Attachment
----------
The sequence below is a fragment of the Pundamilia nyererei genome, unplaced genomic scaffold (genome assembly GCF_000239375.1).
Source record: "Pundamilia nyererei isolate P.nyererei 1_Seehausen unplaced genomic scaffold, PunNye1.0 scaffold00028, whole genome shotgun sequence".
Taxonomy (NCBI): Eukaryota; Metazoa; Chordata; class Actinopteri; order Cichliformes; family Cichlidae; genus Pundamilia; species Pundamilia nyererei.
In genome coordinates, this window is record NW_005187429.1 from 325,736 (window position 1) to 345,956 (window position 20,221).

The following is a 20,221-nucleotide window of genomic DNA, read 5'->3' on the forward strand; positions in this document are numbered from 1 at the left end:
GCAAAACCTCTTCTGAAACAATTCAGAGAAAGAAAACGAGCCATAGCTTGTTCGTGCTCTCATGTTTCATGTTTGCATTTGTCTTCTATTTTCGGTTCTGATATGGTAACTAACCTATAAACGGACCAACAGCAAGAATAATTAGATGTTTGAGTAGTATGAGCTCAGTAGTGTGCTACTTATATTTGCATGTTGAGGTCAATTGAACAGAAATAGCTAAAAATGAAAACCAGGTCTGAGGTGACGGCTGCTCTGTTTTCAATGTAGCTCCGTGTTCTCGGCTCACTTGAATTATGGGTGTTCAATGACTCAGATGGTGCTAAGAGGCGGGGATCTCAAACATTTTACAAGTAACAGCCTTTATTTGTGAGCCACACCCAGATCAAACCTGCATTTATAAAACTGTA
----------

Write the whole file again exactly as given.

The sequence below is a fragment of the Pundamilia nyererei genome, unplaced genomic scaffold (genome assembly GCF_000239375.1).
Source record: "Pundamilia nyererei isolate P.nyererei 1_Seehausen unplaced genomic scaffold, PunNye1.0 scaffold00028, whole genome shotgun sequence".
Taxonomy (NCBI): Eukaryota; Metazoa; Chordata; class Actinopteri; order Cichliformes; family Cichlidae; genus Pundamilia; species Pundamilia nyererei.
In genome coordinates, this window is record NW_005187429.1 from 325,736 (window position 1) to 345,956 (window position 20,221).

The following is a 20,221-nucleotide window of genomic DNA, read 5'->3' on the forward strand; positions in this document are numbered from 1 at the left end:
GCAAAACCTCTTCTGAAACAATTCAGAGAAAGAAAACGAGCCATAGCTTGTTCGTGCTCTCATGTTTCATGTTTGCATTTGTCTTCTATTTTCGGTTCTGATATGGTAACTAACCTATAAACGGACCAACAGCAAGAATAATTAGATGTTTGAGTAGTATGAGCTCAGTAGTGTGCTACTTATATTTGCATGTTGAGGTCAATTGAACAGAAATAGCTAAAAATGAAAACCAGGTCTGAGGTGACGGCTGCTCTGTTTTCAATGTAGCTCCGTGTTCTCGGCTCACTTGAATTATGGGTGTTCAATGACTCAGATGGTGCTAAGAGGCGGGGATCTCAAACATTTTACAAGTAACAGCCTTTATTTGTGAGCCACACCCAGATCAAACCTGCATTTATAAAACTGTA